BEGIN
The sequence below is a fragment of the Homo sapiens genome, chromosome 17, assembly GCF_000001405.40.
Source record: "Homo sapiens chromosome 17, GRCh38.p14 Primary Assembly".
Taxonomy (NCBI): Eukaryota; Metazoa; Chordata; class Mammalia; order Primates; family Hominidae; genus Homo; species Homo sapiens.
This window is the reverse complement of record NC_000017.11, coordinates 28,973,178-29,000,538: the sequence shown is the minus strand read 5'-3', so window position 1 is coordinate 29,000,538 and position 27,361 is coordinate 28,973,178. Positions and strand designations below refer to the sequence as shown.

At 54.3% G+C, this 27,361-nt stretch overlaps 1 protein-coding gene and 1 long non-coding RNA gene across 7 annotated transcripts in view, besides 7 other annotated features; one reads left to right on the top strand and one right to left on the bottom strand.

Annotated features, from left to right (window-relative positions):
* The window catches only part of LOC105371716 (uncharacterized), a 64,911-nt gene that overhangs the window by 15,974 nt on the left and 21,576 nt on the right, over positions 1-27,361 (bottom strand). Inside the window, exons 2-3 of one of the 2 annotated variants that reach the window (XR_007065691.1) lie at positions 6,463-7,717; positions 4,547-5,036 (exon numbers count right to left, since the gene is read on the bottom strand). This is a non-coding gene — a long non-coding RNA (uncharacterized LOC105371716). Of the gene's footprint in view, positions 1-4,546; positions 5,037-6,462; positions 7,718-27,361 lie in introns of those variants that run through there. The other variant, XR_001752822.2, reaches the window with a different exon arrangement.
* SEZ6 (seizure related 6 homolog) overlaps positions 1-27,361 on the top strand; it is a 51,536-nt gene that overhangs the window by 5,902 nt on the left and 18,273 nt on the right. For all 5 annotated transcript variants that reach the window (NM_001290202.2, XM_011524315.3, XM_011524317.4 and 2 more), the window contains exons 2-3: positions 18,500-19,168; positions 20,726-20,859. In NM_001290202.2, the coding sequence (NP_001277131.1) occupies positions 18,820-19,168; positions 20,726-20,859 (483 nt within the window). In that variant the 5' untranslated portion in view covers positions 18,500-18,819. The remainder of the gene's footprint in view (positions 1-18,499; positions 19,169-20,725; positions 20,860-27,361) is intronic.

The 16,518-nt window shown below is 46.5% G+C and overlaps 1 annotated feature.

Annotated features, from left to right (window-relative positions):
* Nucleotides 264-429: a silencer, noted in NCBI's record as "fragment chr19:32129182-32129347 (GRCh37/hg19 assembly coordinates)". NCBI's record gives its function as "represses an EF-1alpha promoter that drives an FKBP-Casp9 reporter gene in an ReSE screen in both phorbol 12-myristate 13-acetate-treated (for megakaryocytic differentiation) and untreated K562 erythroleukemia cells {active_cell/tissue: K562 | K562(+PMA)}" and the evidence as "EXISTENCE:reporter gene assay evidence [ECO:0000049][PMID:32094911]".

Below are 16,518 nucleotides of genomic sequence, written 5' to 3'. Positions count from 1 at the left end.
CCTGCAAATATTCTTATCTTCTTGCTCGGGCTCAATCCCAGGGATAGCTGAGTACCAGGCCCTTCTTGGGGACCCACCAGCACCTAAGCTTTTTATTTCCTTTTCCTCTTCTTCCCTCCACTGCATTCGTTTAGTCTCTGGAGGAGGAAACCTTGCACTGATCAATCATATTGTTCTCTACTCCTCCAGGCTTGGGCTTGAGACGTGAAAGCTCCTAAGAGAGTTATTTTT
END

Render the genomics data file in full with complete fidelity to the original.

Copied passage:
The sequence below is a fragment of the Homo sapiens genome, chromosome 17, assembly GCF_000001405.40.
Source record: "Homo sapiens chromosome 17, GRCh38.p14 Primary Assembly".
Taxonomy (NCBI): Eukaryota; Metazoa; Chordata; class Mammalia; order Primates; family Hominidae; genus Homo; species Homo sapiens.
This window is the reverse complement of record NC_000017.11, coordinates 28,973,178-29,000,538: the sequence shown is the minus strand read 5'-3', so window position 1 is coordinate 29,000,538 and position 27,361 is coordinate 28,973,178. Positions and strand designations below refer to the sequence as shown.

At 54.3% G+C, this 27,361-nt stretch overlaps 1 protein-coding gene and 1 long non-coding RNA gene across 7 annotated transcripts in view, besides 7 other annotated features; one reads left to right on the top strand and one right to left on the bottom strand.

Annotated features, from left to right (window-relative positions):
* The window catches only part of LOC105371716 (uncharacterized), a 64,911-nt gene that overhangs the window by 15,974 nt on the left and 21,576 nt on the right, over positions 1-27,361 (bottom strand). Inside the window, exons 2-3 of one of the 2 annotated variants that reach the window (XR_007065691.1) lie at positions 6,463-7,717; positions 4,547-5,036 (exon numbers count right to left, since the gene is read on the bottom strand). This is a non-coding gene — a long non-coding RNA (uncharacterized LOC105371716). Of the gene's footprint in view, positions 1-4,546; positions 5,037-6,462; positions 7,718-27,361 lie in introns of those variants that run through there. The other variant, XR_001752822.2, reaches the window with a different exon arrangement.
* SEZ6 (seizure related 6 homolog) overlaps positions 1-27,361 on the top strand; it is a 51,536-nt gene that overhangs the window by 5,902 nt on the left and 18,273 nt on the right. For all 5 annotated transcript variants that reach the window (NM_001290202.2, XM_011524315.3, XM_011524317.4 and 2 more), the window contains exons 2-3: positions 18,500-19,168; positions 20,726-20,859. In NM_001290202.2, the coding sequence (NP_001277131.1) occupies positions 18,820-19,168; positions 20,726-20,859 (483 nt within the window). In that variant the 5' untranslated portion in view covers positions 18,500-18,819. The remainder of the gene's footprint in view (positions 1-18,499; positions 19,169-20,725; positions 20,860-27,361) is intronic.

The 16,518-nt window shown below is 46.5% G+C and overlaps 1 annotated feature.

Annotated features, from left to right (window-relative positions):
* Nucleotides 264-429: a silencer, noted in NCBI's record as "fragment chr19:32129182-32129347 (GRCh37/hg19 assembly coordinates)". NCBI's record gives its function as "represses an EF-1alpha promoter that drives an FKBP-Casp9 reporter gene in an ReSE screen in both phorbol 12-myristate 13-acetate-treated (for megakaryocytic differentiation) and untreated K562 erythroleukemia cells {active_cell/tissue: K562 | K562(+PMA)}" and the evidence as "EXISTENCE:reporter gene assay evidence [ECO:0000049][PMID:32094911]".

Below are 16,518 nucleotides of genomic sequence, written 5' to 3'. Positions count from 1 at the left end.
CCTGCAAATATTCTTATCTTCTTGCTCGGGCTCAATCCCAGGGATAGCTGAGTACCAGGCCCTTCTTGGGGACCCACCAGCACCTAAGCTTTTTATTTCCTTTTCCTCTTCTTCCCTCCACTGCATTCGTTTAGTCTCTGGAGGAGGAAACCTTGCACTGATCAATCATATTGTTCTCTACTCCTCCAGGCTTGGGCTTGAGACGTGAAAGCTCCTAAGAGAGTTATTTTT